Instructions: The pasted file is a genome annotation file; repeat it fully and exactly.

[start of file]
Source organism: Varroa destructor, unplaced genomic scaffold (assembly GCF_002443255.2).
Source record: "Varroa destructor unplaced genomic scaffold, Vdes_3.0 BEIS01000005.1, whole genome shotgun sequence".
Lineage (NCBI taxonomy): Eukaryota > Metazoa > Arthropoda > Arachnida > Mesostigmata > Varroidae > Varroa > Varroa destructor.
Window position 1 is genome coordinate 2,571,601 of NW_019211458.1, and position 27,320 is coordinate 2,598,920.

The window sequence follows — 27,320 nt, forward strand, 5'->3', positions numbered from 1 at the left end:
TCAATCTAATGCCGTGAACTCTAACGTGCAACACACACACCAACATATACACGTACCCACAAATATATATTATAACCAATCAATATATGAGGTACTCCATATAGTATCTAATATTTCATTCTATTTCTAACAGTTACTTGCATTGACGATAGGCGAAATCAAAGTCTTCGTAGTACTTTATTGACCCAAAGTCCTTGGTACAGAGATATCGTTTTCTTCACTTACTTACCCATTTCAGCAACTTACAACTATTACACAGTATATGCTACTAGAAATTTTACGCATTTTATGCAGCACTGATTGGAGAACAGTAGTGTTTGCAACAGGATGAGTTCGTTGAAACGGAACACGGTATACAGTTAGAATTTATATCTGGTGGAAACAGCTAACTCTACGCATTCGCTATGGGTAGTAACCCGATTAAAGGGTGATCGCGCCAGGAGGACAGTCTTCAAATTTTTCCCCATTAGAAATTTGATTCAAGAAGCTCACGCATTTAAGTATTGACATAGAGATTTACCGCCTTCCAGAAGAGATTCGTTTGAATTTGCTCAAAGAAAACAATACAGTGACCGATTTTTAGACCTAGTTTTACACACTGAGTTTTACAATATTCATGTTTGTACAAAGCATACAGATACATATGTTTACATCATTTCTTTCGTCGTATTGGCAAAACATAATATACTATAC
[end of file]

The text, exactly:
Source organism: Varroa destructor, unplaced genomic scaffold (assembly GCF_002443255.2).
Source record: "Varroa destructor unplaced genomic scaffold, Vdes_3.0 BEIS01000005.1, whole genome shotgun sequence".
Lineage (NCBI taxonomy): Eukaryota > Metazoa > Arthropoda > Arachnida > Mesostigmata > Varroidae > Varroa > Varroa destructor.
Window position 1 is genome coordinate 2,571,601 of NW_019211458.1, and position 27,320 is coordinate 2,598,920.

The window sequence follows — 27,320 nt, forward strand, 5'->3', positions numbered from 1 at the left end:
TCAATCTAATGCCGTGAACTCTAACGTGCAACACACACACCAACATATACACGTACCCACAAATATATATTATAACCAATCAATATATGAGGTACTCCATATAGTATCTAATATTTCATTCTATTTCTAACAGTTACTTGCATTGACGATAGGCGAAATCAAAGTCTTCGTAGTACTTTATTGACCCAAAGTCCTTGGTACAGAGATATCGTTTTCTTCACTTACTTACCCATTTCAGCAACTTACAACTATTACACAGTATATGCTACTAGAAATTTTACGCATTTTATGCAGCACTGATTGGAGAACAGTAGTGTTTGCAACAGGATGAGTTCGTTGAAACGGAACACGGTATACAGTTAGAATTTATATCTGGTGGAAACAGCTAACTCTACGCATTCGCTATGGGTAGTAACCCGATTAAAGGGTGATCGCGCCAGGAGGACAGTCTTCAAATTTTTCCCCATTAGAAATTTGATTCAAGAAGCTCACGCATTTAAGTATTGACATAGAGATTTACCGCCTTCCAGAAGAGATTCGTTTGAATTTGCTCAAAGAAAACAATACAGTGACCGATTTTTAGACCTAGTTTTACACACTGAGTTTTACAATATTCATGTTTGTACAAAGCATACAGATACATATGTTTACATCATTTCTTTCGTCGTATTGGCAAAACATAATATACTATAC